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CAR-T cell immunotherapy

Adoptive T cell therapy using genetically engineered T cells expressing a chimeric antigen receptor (CAR) has revolutionized the treatment modalities in leukemia and lymphoma for more than a decade now. However, the translation of the successes to solid tumor diseases is rather slow. Within our team, we are dedicated to the development and manufacturing of novel and safe CARs that can be applied in the clinics. For instance, we have developed two novel CAR-T cell products for the use in breast cancer patients that target the cancer testis antigen NY-BR-1 and prevent cross-reactivity against healthy brain tissue. Our team analyzed both for efficiency and safety in vitro and in vivo in a xenotransplant and target transgenic mouse model.

In close collaboration with Dr. Richard Harbottle (DKFZ, DNA Vector Lab), we have developed a novel DNA-plasmid-based vector system for the GMP-grade manufacturing of CAR-T cells that makes the use of (lenti)viral vectors dispensable. These vectors, which we named nS/MARt, do not possess the risk of genotoxicity but confer the same characteristics as viral vectors, e.g. stable expression (Bozza M et al, 2021, SciAdv, 7(16):eabf1333). As a desired side effect, this novel manufacturing method will reduce overall costs for CAR-T cell production. In another project, we are developing novel, specific CAR inhibitors that can temporarily impair their function and therefore maybe useful to lower clinical side effects. These inhibitors are based on AAV-particles that present matching CAR-epitopes on their surface.

CAR-library establishment

Image of a full opto-electric chip analyzed in the Berkeley Lights Lightning System. Jurkat-CAR-Venus-reporter cells were penned into cavities in single clones and have been activated specifically. Serial image analysis has been performed constantly from 4 – 24h post activation. Representative image after 16h of activation is shown.
© Patrick Schmidt

Another task that our team is working on, is the generation of a cell based CAR-library, which will allow the rapid screening for functional, high-quality CAR-T cells against novel or personalized targets. In this project, we combine rapid large-scale transfection technology using nS/MARt vectors with single cell based selection by the use of the Berkeley Lights Lightning System. We aim on developing a pre-selection strategy based on a highly sensitive reporter cell line and FACS sorting followed by multiplexed activation analyses on the opto-electric chip of the Lightning device.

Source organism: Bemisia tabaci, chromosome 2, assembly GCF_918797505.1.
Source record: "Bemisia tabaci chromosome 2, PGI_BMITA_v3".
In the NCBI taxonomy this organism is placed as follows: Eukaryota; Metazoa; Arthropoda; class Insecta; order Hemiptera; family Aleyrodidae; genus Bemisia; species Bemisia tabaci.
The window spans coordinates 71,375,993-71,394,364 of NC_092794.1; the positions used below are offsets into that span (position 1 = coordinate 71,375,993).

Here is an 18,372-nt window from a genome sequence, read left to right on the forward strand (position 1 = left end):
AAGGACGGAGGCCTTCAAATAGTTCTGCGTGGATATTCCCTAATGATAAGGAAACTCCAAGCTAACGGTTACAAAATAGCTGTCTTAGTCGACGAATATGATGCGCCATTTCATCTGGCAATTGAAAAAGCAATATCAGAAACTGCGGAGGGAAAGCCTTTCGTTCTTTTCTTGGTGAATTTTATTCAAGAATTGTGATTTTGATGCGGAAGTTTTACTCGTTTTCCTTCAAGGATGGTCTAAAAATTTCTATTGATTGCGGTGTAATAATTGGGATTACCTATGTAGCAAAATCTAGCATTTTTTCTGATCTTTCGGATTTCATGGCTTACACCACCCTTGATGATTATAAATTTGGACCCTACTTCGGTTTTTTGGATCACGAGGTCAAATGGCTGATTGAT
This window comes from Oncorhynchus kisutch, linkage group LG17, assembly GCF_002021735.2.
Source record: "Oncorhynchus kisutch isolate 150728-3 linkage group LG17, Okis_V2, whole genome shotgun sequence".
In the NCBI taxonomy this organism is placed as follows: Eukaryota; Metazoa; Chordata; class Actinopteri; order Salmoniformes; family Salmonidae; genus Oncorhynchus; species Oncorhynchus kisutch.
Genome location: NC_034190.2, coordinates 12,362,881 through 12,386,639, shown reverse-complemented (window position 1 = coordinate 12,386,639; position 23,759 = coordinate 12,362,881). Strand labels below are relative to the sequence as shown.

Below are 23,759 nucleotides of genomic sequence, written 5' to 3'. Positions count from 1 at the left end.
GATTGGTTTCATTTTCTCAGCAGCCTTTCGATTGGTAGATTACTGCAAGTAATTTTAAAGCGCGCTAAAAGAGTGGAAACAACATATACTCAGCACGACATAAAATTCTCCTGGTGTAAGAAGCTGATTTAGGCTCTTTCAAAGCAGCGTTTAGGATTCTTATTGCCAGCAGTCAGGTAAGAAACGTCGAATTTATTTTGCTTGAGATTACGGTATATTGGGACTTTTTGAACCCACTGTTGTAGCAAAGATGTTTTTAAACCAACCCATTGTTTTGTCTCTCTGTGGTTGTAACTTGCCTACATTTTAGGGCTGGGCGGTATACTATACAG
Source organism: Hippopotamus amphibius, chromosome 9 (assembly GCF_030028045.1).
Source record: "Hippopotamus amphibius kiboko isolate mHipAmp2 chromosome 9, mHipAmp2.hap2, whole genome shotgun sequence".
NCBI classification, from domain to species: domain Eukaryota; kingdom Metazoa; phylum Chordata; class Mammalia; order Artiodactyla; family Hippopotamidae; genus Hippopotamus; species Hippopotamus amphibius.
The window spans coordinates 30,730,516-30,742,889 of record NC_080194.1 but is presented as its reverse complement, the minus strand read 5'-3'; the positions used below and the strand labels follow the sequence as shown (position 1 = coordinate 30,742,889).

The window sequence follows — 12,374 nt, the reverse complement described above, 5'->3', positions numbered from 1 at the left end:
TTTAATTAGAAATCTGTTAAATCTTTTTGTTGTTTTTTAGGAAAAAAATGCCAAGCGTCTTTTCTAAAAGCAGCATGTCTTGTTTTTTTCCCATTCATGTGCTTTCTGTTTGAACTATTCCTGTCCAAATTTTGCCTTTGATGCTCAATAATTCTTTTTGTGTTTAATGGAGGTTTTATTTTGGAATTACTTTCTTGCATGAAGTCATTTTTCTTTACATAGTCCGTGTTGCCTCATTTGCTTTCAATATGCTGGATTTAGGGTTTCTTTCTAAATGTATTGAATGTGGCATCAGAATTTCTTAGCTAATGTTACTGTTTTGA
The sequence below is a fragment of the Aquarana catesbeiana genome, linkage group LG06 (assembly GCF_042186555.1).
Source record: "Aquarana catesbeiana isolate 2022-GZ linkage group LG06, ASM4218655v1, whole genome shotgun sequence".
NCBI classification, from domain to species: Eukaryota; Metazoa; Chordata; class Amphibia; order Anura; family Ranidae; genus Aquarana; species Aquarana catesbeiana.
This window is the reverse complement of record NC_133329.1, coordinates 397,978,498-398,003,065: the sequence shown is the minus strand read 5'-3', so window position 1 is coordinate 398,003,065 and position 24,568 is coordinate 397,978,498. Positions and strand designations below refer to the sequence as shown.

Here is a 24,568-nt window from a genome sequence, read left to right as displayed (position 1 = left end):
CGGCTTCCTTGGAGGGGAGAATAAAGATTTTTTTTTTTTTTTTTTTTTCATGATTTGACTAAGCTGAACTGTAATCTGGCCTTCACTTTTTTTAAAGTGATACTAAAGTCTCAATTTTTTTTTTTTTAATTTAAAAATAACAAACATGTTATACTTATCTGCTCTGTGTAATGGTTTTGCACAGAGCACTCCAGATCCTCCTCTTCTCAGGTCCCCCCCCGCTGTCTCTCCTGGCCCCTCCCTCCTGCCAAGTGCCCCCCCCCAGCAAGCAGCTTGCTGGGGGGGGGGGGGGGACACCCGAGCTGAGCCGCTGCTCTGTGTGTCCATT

AAViTOP Epitope Screening Platform and CARAAVs

CARAAVs compete with cellular target for CAR-binding and thereby inhibit CAR-mediated T cell activity (i.e. cytokine secretion, killing of target cells).
© Silke Uhrig-Schmidt

While cancer immunotherapy with CAR-T cells highly effective, the modified T cells can be too active, or even react with target molecules on healthy tissue. This reaction can lead to life-threatening conditions requiring intensive care. Currently, the clinical management of severe side-effects only deals with the symptoms leaving the toxicity-causing CAR-T cells unaffected, or inducing their irrevocable destruction. Our innovative solutions are modified adeno-associated virus-based particles (CARAAVs) that offer a non-activating CAR-antagonism which is both fast and reversible. Making use of AAV capsid engineering, we generate virus-like particles (VLPs) that inhibit CAR-T cells by competing for CAR binding with the cellular target (see Figure). The epitope bound by a CAR-of-interest is cloned into the AAV cap sequence resulting in a small peptide insertion on the capsid surface. These AAVLPs are able to specifically bind to a CAR on CAR+ primary T cells and T cell lines, reduce cell surface presence of CARs and thereby decrease CAR-mediated killing activity of CAR-T cells in vitro and ex vivo. As certain amino acid constellations show a negative effect on capsid formation and are therefore underrepresented in commonly used random libraries, we further aim to define the limitations of AAV capsid assembly more clearly and develop strategies to overcome these limitations.

Since the epitope of a CAR is unknown in many cases, we developed a cell-free screening assay for epitope identification. The AAViTOP assay uses a library approach: First, overlapping fragments of the CAR target protein are cloned into the AAV capsid sequence followed by particle production. Second, the AAVLPs are tested for correct epitope presentation and binding using a soluble CAR/scFv or antibody and flow cytometry as a readout.